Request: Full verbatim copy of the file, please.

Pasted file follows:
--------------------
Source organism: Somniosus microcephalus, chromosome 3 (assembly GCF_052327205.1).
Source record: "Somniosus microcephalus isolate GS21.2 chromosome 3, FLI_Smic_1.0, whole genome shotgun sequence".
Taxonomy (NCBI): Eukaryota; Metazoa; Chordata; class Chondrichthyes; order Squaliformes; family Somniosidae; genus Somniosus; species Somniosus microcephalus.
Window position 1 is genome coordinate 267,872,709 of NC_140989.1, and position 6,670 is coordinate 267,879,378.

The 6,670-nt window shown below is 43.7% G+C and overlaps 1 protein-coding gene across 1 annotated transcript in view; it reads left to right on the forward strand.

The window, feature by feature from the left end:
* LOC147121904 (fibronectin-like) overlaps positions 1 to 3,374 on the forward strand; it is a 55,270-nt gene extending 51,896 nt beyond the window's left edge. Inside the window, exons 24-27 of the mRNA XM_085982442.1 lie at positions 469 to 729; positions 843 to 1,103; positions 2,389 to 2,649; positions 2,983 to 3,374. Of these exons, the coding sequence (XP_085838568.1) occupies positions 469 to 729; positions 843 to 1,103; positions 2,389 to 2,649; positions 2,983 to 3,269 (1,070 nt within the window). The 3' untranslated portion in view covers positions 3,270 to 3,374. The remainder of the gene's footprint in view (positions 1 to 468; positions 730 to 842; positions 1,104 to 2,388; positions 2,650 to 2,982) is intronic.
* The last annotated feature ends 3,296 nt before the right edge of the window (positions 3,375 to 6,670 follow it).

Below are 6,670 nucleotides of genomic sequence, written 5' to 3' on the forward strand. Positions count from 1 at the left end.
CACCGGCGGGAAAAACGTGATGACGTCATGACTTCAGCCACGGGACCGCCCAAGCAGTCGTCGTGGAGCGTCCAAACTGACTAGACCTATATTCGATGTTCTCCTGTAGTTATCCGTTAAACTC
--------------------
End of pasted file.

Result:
Source organism: Somniosus microcephalus, chromosome 3 (assembly GCF_052327205.1).
Source record: "Somniosus microcephalus isolate GS21.2 chromosome 3, FLI_Smic_1.0, whole genome shotgun sequence".
Taxonomy (NCBI): Eukaryota; Metazoa; Chordata; class Chondrichthyes; order Squaliformes; family Somniosidae; genus Somniosus; species Somniosus microcephalus.
Window position 1 is genome coordinate 267,872,709 of NC_140989.1, and position 6,670 is coordinate 267,879,378.

The 6,670-nt window shown below is 43.7% G+C and overlaps 1 protein-coding gene across 1 annotated transcript in view; it reads left to right on the forward strand.

The window, feature by feature from the left end:
* LOC147121904 (fibronectin-like) overlaps positions 1 to 3,374 on the forward strand; it is a 55,270-nt gene extending 51,896 nt beyond the window's left edge. Inside the window, exons 24-27 of the mRNA XM_085982442.1 lie at positions 469 to 729; positions 843 to 1,103; positions 2,389 to 2,649; positions 2,983 to 3,374. Of these exons, the coding sequence (XP_085838568.1) occupies positions 469 to 729; positions 843 to 1,103; positions 2,389 to 2,649; positions 2,983 to 3,269 (1,070 nt within the window). The 3' untranslated portion in view covers positions 3,270 to 3,374. The remainder of the gene's footprint in view (positions 1 to 468; positions 730 to 842; positions 1,104 to 2,388; positions 2,650 to 2,982) is intronic.
* The last annotated feature ends 3,296 nt before the right edge of the window (positions 3,375 to 6,670 follow it).

Below are 6,670 nucleotides of genomic sequence, written 5' to 3' on the forward strand. Positions count from 1 at the left end.
CACCGGCGGGAAAAACGTGATGACGTCATGACTTCAGCCACGGGACCGCCCAAGCAGTCGTCGTGGAGCGTCCAAACTGACTAGACCTATATTCGATGTTCTCCTGTAGTTATCCGTTAAACTC